With all the noise the last month over the debt ceiling most Americans aren’t even aware that the Federal Aviation Administration (FAA) was headed for a shutdown, which took place July 22nd, forcing 4,000 workers on temporary furlough.

Amidst the debt ceiling bickering the Congress failed to reauthorize the FAA budget and the now 10-day shutdown of airport runway and other improvement projects forced all but essential FAA employees to take an extended vacation.

The failure to approve the budget also removed the requirement for airlines to collect ticket taxes, resulting in a loss of $250 million in federal revenue that provides funds to pay for airport infrastructure projects. The shutdown is anticipated continue through August as Congress takes a prolonged break and costing the government more than $1 billion in revenue.

The shutdown is likely to spread quickly through the airline industry as certification of aircraft and airports for handling specific aircraft, such as the new Boeing 747-8 freighter, the largest jumbo jet ever built by the company will be delayed through the month. The delay is likely to cost Boeing and supporting companies millions of dollars.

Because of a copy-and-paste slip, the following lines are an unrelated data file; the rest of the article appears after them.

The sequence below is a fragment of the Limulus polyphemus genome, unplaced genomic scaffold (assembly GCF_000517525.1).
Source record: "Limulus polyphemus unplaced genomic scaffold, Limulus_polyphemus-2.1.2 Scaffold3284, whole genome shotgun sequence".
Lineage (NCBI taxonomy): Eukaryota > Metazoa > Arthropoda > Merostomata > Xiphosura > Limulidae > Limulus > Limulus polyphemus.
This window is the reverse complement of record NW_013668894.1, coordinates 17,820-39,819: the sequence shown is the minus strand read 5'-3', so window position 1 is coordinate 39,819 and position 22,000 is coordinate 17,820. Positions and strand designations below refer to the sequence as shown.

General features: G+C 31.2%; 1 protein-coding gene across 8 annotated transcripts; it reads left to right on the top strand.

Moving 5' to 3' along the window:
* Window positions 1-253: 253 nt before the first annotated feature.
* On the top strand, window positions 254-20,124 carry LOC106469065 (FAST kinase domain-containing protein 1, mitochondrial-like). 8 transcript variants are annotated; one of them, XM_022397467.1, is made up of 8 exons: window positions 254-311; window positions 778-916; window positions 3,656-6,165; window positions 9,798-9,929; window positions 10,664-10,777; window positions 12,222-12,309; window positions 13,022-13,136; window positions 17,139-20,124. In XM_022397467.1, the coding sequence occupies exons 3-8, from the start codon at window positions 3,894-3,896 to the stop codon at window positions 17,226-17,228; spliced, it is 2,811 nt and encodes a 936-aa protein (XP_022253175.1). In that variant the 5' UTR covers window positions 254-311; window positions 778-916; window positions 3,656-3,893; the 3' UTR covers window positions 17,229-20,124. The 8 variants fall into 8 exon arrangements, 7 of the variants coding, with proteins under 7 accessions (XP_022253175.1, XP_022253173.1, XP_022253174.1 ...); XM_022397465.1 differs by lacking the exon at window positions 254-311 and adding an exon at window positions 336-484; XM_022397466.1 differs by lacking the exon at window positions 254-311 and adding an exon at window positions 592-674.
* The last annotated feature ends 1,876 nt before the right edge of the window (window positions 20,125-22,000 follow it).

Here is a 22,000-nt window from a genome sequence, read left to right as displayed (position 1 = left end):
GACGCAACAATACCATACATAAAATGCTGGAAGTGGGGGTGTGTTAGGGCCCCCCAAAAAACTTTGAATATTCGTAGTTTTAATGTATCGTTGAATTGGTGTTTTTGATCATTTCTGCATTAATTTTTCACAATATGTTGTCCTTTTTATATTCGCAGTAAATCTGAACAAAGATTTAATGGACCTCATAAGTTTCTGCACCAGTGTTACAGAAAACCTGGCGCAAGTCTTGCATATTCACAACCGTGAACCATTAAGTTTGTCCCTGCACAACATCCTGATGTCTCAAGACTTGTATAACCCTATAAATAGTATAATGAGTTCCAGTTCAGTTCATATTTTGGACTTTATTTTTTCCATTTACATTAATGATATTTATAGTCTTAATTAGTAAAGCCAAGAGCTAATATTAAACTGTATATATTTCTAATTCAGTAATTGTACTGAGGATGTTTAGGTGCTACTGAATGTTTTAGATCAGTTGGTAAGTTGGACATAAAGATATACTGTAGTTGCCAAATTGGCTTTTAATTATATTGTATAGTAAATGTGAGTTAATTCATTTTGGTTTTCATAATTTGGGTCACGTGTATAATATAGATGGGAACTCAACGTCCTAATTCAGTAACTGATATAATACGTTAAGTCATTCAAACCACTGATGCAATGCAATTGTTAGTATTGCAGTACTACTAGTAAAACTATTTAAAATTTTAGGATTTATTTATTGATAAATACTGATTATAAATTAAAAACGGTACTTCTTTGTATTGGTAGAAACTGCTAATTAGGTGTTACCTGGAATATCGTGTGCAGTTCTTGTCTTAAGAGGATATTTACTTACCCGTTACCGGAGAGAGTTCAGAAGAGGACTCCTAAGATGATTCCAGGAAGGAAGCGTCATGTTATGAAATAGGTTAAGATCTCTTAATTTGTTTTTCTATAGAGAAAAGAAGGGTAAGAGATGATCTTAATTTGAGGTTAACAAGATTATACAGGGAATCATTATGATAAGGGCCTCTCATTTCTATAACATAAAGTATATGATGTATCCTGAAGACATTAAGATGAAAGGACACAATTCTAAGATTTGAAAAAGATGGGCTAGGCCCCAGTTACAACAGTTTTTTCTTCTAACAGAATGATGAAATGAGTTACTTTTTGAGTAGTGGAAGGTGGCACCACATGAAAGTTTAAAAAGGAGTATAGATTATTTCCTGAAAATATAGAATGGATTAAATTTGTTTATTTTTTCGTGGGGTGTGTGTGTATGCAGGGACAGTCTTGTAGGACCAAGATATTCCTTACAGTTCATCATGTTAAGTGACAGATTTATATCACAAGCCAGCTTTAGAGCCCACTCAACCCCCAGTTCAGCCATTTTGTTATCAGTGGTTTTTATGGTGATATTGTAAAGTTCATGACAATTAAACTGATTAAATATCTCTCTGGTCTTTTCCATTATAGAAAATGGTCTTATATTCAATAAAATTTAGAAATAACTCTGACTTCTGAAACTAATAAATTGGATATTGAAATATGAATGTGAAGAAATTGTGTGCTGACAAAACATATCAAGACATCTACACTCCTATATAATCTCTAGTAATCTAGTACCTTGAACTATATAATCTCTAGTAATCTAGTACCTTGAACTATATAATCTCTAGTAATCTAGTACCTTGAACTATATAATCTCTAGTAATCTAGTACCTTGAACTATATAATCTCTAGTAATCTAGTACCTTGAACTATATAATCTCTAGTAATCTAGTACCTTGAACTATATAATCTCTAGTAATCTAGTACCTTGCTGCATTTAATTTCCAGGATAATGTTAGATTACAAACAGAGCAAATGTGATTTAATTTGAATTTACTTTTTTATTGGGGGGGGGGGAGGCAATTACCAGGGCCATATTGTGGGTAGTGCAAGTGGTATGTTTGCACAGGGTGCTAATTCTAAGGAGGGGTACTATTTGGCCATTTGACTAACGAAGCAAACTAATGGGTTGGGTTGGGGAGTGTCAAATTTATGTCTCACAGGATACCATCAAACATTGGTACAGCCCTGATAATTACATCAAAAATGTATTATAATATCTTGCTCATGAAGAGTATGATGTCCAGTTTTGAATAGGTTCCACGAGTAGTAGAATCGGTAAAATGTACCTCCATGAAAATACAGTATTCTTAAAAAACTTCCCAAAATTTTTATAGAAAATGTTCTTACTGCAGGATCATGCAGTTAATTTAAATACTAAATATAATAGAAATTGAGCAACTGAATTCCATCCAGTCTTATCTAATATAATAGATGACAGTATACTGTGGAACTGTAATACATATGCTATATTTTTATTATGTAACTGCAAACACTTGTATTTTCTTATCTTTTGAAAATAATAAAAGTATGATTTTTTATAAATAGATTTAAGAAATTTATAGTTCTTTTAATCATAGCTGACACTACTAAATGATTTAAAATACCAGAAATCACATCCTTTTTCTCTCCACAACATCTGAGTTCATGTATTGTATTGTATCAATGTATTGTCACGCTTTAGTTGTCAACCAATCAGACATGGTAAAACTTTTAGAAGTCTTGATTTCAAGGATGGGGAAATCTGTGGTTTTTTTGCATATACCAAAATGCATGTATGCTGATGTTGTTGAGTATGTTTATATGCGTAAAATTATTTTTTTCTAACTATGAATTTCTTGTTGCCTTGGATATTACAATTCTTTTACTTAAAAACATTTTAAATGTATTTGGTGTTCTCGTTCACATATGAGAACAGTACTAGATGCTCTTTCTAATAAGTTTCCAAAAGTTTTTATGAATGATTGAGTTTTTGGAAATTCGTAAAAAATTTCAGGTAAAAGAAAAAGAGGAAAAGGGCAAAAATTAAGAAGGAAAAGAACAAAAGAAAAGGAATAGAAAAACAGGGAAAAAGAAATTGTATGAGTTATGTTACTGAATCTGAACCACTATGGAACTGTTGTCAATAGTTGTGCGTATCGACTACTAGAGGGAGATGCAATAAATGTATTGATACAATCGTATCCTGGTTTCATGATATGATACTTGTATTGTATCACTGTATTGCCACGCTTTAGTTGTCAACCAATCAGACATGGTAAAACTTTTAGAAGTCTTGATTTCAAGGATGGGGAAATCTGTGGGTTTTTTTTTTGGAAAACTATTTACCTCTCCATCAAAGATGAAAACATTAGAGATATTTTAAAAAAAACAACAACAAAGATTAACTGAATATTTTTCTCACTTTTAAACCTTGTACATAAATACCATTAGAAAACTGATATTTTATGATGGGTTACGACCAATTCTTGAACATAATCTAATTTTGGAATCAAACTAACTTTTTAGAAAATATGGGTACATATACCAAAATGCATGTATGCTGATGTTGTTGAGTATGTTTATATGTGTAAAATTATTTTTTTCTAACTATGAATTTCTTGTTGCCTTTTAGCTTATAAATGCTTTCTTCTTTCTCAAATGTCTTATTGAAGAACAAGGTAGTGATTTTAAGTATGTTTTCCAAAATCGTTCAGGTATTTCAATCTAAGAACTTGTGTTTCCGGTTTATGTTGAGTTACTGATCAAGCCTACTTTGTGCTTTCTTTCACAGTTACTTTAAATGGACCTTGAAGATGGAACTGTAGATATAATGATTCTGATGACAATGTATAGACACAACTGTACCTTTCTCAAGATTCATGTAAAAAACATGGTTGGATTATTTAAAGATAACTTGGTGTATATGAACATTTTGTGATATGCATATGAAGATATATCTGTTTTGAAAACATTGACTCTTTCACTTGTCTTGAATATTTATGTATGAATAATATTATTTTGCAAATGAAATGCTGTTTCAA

The unresolved issues Congress left behind involved subsidies for service to rural communities and a roll back of the federal labor rule intended to make it easier for unions to organize at airlines and railroads. Democrats refused to negotiate on the subsidies, some of which are over $3,700 per ticket and serve small airports that have as few as a single flight per day.

The temporary measure was intended as a stop gap measure to allow the Congress to continue negotiations on a long-term funding for the entire FAA. The shutdown is not expected to have any effect on passenger or freight airline service.

The issue became a political football last year when an Obama administration appointee pushed the labor change ahead of union elections at Delta Airlines that in the end failed. Members of the GOP became incensed when the Obama administration attempted to go around the Congress through implementation of several regulations making it easier for unions to organize in the transportation industry.

Regardless of your political point-of-view, you should be disgusted that your Representatives and Senators put their own vacation plans ahead of the entire country. After we just went through weeks of budget crisis squabbling, you would expect that wasting a billion dollars would warrant at least another day in session. How sad for us all that a few weeks of hard work warrants overpaid lawmakers to leave town while the rest of us pay the bill.